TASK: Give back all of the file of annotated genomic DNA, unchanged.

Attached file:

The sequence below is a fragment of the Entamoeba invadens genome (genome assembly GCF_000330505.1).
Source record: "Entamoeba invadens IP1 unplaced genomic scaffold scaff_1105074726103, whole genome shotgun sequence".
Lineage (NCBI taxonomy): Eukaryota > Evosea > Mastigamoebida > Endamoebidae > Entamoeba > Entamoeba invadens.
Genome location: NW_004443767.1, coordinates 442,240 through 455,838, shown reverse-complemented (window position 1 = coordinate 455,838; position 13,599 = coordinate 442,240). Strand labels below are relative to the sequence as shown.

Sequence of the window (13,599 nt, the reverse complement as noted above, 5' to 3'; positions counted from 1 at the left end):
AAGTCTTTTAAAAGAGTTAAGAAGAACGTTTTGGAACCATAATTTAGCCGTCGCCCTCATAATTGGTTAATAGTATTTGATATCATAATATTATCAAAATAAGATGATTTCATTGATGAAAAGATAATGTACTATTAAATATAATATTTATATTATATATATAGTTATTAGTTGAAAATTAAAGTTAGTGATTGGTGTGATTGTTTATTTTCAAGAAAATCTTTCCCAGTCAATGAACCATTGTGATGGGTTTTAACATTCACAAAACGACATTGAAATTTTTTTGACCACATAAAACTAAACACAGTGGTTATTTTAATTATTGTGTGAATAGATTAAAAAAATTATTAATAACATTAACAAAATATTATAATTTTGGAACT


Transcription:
The sequence below is a fragment of the Entamoeba invadens genome (genome assembly GCF_000330505.1).
Source record: "Entamoeba invadens IP1 unplaced genomic scaffold scaff_1105074726103, whole genome shotgun sequence".
Lineage (NCBI taxonomy): Eukaryota > Evosea > Mastigamoebida > Endamoebidae > Entamoeba > Entamoeba invadens.
Genome location: NW_004443767.1, coordinates 442,240 through 455,838, shown reverse-complemented (window position 1 = coordinate 455,838; position 13,599 = coordinate 442,240). Strand labels below are relative to the sequence as shown.

Sequence of the window (13,599 nt, the reverse complement as noted above, 5' to 3'; positions counted from 1 at the left end):
AAGTCTTTTAAAAGAGTTAAGAAGAACGTTTTGGAACCATAATTTAGCCGTCGCCCTCATAATTGGTTAATAGTATTTGATATCATAATATTATCAAAATAAGATGATTTCATTGATGAAAAGATAATGTACTATTAAATATAATATTTATATTATATATATAGTTATTAGTTGAAAATTAAAGTTAGTGATTGGTGTGATTGTTTATTTTCAAGAAAATCTTTCCCAGTCAATGAACCATTGTGATGGGTTTTAACATTCACAAAACGACATTGAAATTTTTTTGACCACATAAAACTAAACACAGTGGTTATTTTAATTATTGTGTGAATAGATTAAAAAAATTATTAATAACATTAACAAAATATTATAATTTTGGAACT